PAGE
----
In the early development of the modern Italian state, individual orphanages were a reflection of the intertwining of politics and charity.
Nearly half of the children who lived in the cities of the late Italian Renaissance were under fifteen years of age. Grinding poverty, unstable families, and the death of a parent could make caring for these young children a burden. Many were abandoned, others orphaned. At a time when political rulers fashioned themselves as the "fathers" of society, these cast-off children presented a very immediate challenge and opportunity.
In Bologna and Florence, government and private institutions pioneered orphanages to care for the growing number of homeless children. Nicholas Terpstra discusses the founding and management of these institutions, the procedures for placing children into them, the children's daily routine and education, and finally their departure from these homes. He explores the role of the city-state and considers why Bologna and Florence took different paths in operating the orphanages. Terpstra finds that Bologna's orphanages were better run, looked after the children more effectively, and were more successful in returning their wards to society as productive members of the city's economy. Florence's orphanages were larger and harsher, and made little attempt to reintegrate children into society.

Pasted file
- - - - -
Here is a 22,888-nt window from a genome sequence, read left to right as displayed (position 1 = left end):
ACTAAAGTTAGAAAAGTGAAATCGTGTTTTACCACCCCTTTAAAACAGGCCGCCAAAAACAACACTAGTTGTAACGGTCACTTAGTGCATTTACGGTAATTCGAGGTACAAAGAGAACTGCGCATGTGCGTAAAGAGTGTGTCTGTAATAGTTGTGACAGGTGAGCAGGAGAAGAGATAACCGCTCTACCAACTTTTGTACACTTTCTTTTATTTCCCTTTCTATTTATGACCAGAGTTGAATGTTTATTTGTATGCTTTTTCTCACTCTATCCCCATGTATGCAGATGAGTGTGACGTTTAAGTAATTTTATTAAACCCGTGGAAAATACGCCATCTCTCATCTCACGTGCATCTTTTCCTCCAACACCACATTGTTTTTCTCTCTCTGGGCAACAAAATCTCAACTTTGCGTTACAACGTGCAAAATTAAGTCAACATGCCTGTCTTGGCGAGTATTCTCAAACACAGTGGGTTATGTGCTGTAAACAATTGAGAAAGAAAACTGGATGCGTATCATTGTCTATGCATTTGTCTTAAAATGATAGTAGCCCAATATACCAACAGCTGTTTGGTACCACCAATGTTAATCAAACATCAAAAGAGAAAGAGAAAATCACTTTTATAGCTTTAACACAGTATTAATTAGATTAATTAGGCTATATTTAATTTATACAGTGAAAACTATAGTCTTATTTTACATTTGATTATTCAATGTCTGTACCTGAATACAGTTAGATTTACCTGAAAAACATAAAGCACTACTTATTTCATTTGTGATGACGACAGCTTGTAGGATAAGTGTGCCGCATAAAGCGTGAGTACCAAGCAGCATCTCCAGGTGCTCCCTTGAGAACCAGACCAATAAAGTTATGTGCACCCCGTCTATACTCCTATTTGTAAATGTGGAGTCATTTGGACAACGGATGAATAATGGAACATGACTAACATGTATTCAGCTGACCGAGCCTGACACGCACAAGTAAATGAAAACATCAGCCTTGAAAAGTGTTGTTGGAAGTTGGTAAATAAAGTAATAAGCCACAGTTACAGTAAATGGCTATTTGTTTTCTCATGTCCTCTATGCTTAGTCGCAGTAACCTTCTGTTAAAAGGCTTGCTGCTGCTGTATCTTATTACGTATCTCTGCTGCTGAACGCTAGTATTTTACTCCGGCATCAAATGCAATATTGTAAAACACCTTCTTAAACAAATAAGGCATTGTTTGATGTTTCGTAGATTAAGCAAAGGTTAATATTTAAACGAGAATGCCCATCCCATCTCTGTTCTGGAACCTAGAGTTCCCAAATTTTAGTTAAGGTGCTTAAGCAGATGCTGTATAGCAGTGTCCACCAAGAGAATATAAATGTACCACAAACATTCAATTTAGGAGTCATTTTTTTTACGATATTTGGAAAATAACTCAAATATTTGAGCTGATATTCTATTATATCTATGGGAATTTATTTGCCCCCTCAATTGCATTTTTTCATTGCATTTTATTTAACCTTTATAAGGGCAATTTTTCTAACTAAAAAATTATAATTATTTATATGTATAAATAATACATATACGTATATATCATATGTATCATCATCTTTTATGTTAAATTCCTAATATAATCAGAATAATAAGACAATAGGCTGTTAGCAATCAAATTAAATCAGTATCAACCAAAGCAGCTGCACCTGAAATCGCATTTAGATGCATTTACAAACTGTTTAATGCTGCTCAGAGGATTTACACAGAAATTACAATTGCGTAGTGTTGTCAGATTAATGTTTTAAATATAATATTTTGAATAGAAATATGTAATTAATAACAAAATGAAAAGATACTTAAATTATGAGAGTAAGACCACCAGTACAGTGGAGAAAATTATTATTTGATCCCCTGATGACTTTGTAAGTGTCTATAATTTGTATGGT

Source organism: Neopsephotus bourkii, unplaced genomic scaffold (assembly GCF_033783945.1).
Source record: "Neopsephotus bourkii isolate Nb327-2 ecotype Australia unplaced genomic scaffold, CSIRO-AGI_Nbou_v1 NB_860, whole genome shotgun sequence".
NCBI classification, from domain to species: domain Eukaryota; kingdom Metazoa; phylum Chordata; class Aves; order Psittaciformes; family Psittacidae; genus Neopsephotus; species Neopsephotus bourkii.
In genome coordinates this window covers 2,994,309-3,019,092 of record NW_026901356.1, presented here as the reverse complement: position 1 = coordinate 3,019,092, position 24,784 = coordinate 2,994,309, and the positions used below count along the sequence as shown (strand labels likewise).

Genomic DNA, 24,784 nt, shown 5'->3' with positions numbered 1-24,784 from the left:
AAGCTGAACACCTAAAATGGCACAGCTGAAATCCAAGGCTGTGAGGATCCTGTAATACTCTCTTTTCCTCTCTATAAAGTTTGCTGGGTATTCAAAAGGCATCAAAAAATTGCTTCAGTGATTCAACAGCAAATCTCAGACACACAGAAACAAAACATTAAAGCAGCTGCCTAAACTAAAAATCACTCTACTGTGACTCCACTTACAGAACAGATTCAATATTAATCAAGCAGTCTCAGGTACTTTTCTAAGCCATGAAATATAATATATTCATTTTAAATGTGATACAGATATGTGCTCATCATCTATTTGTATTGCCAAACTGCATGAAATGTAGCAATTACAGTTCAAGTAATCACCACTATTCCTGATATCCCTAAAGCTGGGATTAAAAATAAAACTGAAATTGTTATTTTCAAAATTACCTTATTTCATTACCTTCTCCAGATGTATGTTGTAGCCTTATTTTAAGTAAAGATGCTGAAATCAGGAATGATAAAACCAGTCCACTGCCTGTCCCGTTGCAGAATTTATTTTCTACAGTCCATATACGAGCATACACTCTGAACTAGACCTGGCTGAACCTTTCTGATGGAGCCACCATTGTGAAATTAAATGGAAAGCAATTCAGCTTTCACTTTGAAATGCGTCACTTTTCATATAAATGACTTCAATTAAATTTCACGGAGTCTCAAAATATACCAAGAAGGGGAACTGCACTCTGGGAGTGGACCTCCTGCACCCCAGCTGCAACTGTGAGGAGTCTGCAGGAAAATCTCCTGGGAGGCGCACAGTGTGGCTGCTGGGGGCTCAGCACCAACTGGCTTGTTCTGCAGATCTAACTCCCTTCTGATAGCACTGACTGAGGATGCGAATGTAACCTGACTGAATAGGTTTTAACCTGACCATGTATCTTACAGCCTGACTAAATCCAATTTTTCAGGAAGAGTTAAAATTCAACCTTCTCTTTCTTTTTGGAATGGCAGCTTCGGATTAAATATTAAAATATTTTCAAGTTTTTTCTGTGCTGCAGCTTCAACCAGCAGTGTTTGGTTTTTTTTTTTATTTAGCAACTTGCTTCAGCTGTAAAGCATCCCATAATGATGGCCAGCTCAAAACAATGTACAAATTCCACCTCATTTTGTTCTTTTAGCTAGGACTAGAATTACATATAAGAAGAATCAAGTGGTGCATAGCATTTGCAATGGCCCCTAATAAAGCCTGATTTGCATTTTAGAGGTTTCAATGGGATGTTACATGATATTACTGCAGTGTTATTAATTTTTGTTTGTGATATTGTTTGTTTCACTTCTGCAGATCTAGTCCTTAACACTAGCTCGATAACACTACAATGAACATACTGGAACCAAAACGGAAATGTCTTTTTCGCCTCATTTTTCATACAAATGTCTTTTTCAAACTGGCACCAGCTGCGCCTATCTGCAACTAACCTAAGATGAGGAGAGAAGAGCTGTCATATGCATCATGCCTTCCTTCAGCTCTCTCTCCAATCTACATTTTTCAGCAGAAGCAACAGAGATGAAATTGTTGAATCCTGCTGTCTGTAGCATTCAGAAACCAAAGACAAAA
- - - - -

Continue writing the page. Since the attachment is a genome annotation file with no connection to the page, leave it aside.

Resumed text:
Based on extensive archival research and individual stories, Abandoned Children of the Italian Renaissance demonstrates how gender and class shaped individual orphanages in each city's network and how politics, charity, and economics intertwined in the development of the early modern state.
Sign up for more information on JHUP Books